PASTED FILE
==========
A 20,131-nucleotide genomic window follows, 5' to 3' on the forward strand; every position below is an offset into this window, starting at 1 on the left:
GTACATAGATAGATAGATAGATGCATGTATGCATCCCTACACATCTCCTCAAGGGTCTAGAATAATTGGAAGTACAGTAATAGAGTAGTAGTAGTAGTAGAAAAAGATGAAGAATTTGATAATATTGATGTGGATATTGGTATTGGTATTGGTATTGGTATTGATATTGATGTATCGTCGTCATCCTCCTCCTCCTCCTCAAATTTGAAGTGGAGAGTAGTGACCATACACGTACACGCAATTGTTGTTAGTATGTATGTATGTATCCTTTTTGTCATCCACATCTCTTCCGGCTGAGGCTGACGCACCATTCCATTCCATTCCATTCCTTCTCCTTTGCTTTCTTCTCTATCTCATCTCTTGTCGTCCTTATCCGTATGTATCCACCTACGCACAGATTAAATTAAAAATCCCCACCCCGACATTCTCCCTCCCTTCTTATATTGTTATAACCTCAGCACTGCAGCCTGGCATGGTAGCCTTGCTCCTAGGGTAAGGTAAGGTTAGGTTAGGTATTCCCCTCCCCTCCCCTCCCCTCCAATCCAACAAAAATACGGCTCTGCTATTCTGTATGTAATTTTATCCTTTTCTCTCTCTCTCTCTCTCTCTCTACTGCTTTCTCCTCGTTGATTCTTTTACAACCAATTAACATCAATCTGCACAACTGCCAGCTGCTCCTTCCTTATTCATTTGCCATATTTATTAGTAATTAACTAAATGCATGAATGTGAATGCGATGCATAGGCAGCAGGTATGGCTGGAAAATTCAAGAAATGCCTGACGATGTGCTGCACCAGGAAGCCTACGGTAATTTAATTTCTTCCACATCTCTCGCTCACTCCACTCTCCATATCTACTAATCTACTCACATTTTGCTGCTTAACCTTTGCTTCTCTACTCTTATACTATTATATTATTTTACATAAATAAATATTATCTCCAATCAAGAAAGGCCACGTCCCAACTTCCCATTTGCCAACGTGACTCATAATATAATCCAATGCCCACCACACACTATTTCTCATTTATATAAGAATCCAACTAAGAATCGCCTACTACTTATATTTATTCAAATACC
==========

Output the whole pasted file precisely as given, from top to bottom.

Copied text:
A 20,131-nucleotide genomic window follows, 5' to 3' on the forward strand; every position below is an offset into this window, starting at 1 on the left:
GTACATAGATAGATAGATAGATGCATGTATGCATCCCTACACATCTCCTCAAGGGTCTAGAATAATTGGAAGTACAGTAATAGAGTAGTAGTAGTAGTAGAAAAAGATGAAGAATTTGATAATATTGATGTGGATATTGGTATTGGTATTGGTATTGGTATTGATATTGATGTATCGTCGTCATCCTCCTCCTCCTCCTCAAATTTGAAGTGGAGAGTAGTGACCATACACGTACACGCAATTGTTGTTAGTATGTATGTATGTATCCTTTTTGTCATCCACATCTCTTCCGGCTGAGGCTGACGCACCATTCCATTCCATTCCATTCCTTCTCCTTTGCTTTCTTCTCTATCTCATCTCTTGTCGTCCTTATCCGTATGTATCCACCTACGCACAGATTAAATTAAAAATCCCCACCCCGACATTCTCCCTCCCTTCTTATATTGTTATAACCTCAGCACTGCAGCCTGGCATGGTAGCCTTGCTCCTAGGGTAAGGTAAGGTTAGGTTAGGTATTCCCCTCCCCTCCCCTCCCCTCCAATCCAACAAAAATACGGCTCTGCTATTCTGTATGTAATTTTATCCTTTTCTCTCTCTCTCTCTCTCTCTCTACTGCTTTCTCCTCGTTGATTCTTTTACAACCAATTAACATCAATCTGCACAACTGCCAGCTGCTCCTTCCTTATTCATTTGCCATATTTATTAGTAATTAACTAAATGCATGAATGTGAATGCGATGCATAGGCAGCAGGTATGGCTGGAAAATTCAAGAAATGCCTGACGATGTGCTGCACCAGGAAGCCTACGGTAATTTAATTTCTTCCACATCTCTCGCTCACTCCACTCTCCATATCTACTAATCTACTCACATTTTGCTGCTTAACCTTTGCTTCTCTACTCTTATACTATTATATTATTTTACATAAATAAATATTATCTCCAATCAAGAAAGGCCACGTCCCAACTTCCCATTTGCCAACGTGACTCATAATATAATCCAATGCCCACCACACACTATTTCTCATTTATATAAGAATCCAACTAAGAATCGCCTACTACTTATATTTATTCAAATACC